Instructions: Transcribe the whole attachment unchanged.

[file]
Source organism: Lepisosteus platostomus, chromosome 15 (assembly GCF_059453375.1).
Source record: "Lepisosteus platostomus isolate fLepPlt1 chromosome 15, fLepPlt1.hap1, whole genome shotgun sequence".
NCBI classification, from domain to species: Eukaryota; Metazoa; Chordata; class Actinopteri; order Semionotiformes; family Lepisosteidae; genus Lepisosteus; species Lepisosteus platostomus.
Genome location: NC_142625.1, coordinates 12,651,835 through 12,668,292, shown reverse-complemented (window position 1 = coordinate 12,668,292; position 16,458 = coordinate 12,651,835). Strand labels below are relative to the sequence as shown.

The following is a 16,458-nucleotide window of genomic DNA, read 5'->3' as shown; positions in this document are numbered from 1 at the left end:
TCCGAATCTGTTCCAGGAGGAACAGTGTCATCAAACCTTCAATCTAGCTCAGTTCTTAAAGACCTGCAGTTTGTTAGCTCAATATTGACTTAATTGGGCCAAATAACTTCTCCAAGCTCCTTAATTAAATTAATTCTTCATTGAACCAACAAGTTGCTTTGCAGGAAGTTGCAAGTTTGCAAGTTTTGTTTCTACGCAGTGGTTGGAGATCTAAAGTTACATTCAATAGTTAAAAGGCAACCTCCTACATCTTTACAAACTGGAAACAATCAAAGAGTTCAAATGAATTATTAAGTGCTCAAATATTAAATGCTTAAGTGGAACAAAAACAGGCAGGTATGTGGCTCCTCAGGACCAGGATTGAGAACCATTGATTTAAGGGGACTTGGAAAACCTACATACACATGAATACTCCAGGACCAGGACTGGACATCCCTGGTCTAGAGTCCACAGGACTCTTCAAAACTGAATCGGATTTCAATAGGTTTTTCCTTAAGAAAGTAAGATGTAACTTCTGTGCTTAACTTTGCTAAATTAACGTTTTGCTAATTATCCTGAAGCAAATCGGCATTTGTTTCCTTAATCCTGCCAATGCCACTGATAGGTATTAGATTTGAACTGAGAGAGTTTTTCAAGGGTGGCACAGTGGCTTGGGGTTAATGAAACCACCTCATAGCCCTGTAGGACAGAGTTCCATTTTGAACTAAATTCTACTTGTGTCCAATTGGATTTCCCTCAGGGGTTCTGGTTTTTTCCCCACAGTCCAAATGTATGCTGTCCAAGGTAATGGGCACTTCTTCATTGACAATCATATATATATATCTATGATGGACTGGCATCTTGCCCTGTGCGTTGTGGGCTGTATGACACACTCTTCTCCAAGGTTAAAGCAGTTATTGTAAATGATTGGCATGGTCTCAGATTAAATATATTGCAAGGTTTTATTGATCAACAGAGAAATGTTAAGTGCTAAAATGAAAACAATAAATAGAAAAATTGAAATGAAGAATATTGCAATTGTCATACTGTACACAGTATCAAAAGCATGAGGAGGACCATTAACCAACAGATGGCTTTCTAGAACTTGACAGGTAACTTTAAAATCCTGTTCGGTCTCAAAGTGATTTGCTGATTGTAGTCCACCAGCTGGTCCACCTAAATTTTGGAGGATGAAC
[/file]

Source organism: Lepisosteus platostomus, chromosome 15 (assembly GCF_059453375.1).
Source record: "Lepisosteus platostomus isolate fLepPlt1 chromosome 15, fLepPlt1.hap1, whole genome shotgun sequence".
NCBI classification, from domain to species: Eukaryota; Metazoa; Chordata; class Actinopteri; order Semionotiformes; family Lepisosteidae; genus Lepisosteus; species Lepisosteus platostomus.
Genome location: NC_142625.1, coordinates 12,651,835 through 12,668,292, shown reverse-complemented (window position 1 = coordinate 12,668,292; position 16,458 = coordinate 12,651,835). Strand labels below are relative to the sequence as shown.

The following is a 16,458-nucleotide window of genomic DNA, read 5'->3' as shown; positions in this document are numbered from 1 at the left end:
TCCGAATCTGTTCCAGGAGGAACAGTGTCATCAAACCTTCAATCTAGCTCAGTTCTTAAAGACCTGCAGTTTGTTAGCTCAATATTGACTTAATTGGGCCAAATAACTTCTCCAAGCTCCTTAATTAAATTAATTCTTCATTGAACCAACAAGTTGCTTTGCAGGAAGTTGCAAGTTTGCAAGTTTTGTTTCTACGCAGTGGTTGGAGATCTAAAGTTACATTCAATAGTTAAAAGGCAACCTCCTACATCTTTACAAACTGGAAACAATCAAAGAGTTCAAATGAATTATTAAGTGCTCAAATATTAAATGCTTAAGTGGAACAAAAACAGGCAGGTATGTGGCTCCTCAGGACCAGGATTGAGAACCATTGATTTAAGGGGACTTGGAAAACCTACATACACATGAATACTCCAGGACCAGGACTGGACATCCCTGGTCTAGAGTCCACAGGACTCTTCAAAACTGAATCGGATTTCAATAGGTTTTTCCTTAAGAAAGTAAGATGTAACTTCTGTGCTTAACTTTGCTAAATTAACGTTTTGCTAATTATCCTGAAGCAAATCGGCATTTGTTTCCTTAATCCTGCCAATGCCACTGATAGGTATTAGATTTGAACTGAGAGAGTTTTTCAAGGGTGGCACAGTGGCTTGGGGTTAATGAAACCACCTCATAGCCCTGTAGGACAGAGTTCCATTTTGAACTAAATTCTACTTGTGTCCAATTGGATTTCCCTCAGGGGTTCTGGTTTTTTCCCCACAGTCCAAATGTATGCTGTCCAAGGTAATGGGCACTTCTTCATTGACAATCATATATATATATCTATGATGGACTGGCATCTTGCCCTGTGCGTTGTGGGCTGTATGACACACTCTTCTCCAAGGTTAAAGCAGTTATTGTAAATGATTGGCATGGTCTCAGATTAAATATATTGCAAGGTTTTATTGATCAACAGAGAAATGTTAAGTGCTAAAATGAAAACAATAAATAGAAAAATTGAAATGAAGAATATTGCAATTGTCATACTGTACACAGTATCAAAAGCATGAGGAGGACCATTAACCAACAGATGGCTTTCTAGAACTTGACAGGTAACTTTAAAATCCTGTTCGGTCTCAAAGTGATTTGCTGATTGTAGTCCACCAGCTGGTCCACCTAAATTTTGGAGGATGAAC